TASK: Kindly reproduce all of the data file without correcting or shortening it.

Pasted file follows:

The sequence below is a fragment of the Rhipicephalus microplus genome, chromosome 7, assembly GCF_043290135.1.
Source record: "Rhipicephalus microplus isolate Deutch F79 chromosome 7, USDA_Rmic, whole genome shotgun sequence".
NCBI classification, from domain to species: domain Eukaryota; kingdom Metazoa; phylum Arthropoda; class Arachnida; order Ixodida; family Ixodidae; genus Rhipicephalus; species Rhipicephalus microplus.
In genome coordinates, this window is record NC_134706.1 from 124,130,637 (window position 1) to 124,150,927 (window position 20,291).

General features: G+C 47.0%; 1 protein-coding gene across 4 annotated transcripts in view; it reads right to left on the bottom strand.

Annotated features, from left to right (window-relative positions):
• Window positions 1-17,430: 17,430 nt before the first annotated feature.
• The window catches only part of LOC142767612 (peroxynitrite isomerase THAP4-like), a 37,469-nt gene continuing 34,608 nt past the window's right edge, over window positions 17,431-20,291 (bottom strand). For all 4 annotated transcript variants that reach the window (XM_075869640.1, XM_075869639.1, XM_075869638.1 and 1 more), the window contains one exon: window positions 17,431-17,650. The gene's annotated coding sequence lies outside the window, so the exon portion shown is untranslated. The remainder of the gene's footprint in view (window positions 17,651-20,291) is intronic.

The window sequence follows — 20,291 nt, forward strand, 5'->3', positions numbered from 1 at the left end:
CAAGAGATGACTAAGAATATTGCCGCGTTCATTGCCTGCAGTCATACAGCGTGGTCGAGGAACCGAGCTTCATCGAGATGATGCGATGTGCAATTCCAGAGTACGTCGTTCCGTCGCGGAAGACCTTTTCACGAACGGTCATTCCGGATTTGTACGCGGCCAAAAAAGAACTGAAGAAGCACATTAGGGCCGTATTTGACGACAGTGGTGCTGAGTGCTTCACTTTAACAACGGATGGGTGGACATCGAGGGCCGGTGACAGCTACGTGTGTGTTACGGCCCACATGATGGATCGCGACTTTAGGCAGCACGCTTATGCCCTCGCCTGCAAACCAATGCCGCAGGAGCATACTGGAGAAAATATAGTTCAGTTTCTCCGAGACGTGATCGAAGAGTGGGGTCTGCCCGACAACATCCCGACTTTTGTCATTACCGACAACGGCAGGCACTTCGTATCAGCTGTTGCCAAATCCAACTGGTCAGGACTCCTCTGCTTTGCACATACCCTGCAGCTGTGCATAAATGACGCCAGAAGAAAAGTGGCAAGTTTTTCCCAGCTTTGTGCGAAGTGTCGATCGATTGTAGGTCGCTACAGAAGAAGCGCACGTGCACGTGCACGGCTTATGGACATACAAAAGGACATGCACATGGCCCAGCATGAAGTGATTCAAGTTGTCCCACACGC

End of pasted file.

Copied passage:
The sequence below is a fragment of the Rhipicephalus microplus genome, chromosome 7, assembly GCF_043290135.1.
Source record: "Rhipicephalus microplus isolate Deutch F79 chromosome 7, USDA_Rmic, whole genome shotgun sequence".
NCBI classification, from domain to species: domain Eukaryota; kingdom Metazoa; phylum Arthropoda; class Arachnida; order Ixodida; family Ixodidae; genus Rhipicephalus; species Rhipicephalus microplus.
In genome coordinates, this window is record NC_134706.1 from 124,130,637 (window position 1) to 124,150,927 (window position 20,291).

General features: G+C 47.0%; 1 protein-coding gene across 4 annotated transcripts in view; it reads right to left on the bottom strand.

Annotated features, from left to right (window-relative positions):
• Window positions 1-17,430: 17,430 nt before the first annotated feature.
• The window catches only part of LOC142767612 (peroxynitrite isomerase THAP4-like), a 37,469-nt gene continuing 34,608 nt past the window's right edge, over window positions 17,431-20,291 (bottom strand). For all 4 annotated transcript variants that reach the window (XM_075869640.1, XM_075869639.1, XM_075869638.1 and 1 more), the window contains one exon: window positions 17,431-17,650. The gene's annotated coding sequence lies outside the window, so the exon portion shown is untranslated. The remainder of the gene's footprint in view (window positions 17,651-20,291) is intronic.

The window sequence follows — 20,291 nt, forward strand, 5'->3', positions numbered from 1 at the left end:
CAAGAGATGACTAAGAATATTGCCGCGTTCATTGCCTGCAGTCATACAGCGTGGTCGAGGAACCGAGCTTCATCGAGATGATGCGATGTGCAATTCCAGAGTACGTCGTTCCGTCGCGGAAGACCTTTTCACGAACGGTCATTCCGGATTTGTACGCGGCCAAAAAAGAACTGAAGAAGCACATTAGGGCCGTATTTGACGACAGTGGTGCTGAGTGCTTCACTTTAACAACGGATGGGTGGACATCGAGGGCCGGTGACAGCTACGTGTGTGTTACGGCCCACATGATGGATCGCGACTTTAGGCAGCACGCTTATGCCCTCGCCTGCAAACCAATGCCGCAGGAGCATACTGGAGAAAATATAGTTCAGTTTCTCCGAGACGTGATCGAAGAGTGGGGTCTGCCCGACAACATCCCGACTTTTGTCATTACCGACAACGGCAGGCACTTCGTATCAGCTGTTGCCAAATCCAACTGGTCAGGACTCCTCTGCTTTGCACATACCCTGCAGCTGTGCATAAATGACGCCAGAAGAAAAGTGGCAAGTTTTTCCCAGCTTTGTGCGAAGTGTCGATCGATTGTAGGTCGCTACAGAAGAAGCGCACGTGCACGTGCACGGCTTATGGACATACAAAAGGACATGCACATGGCCCAGCATGAAGTGATTCAAGTTGTCCCACACGC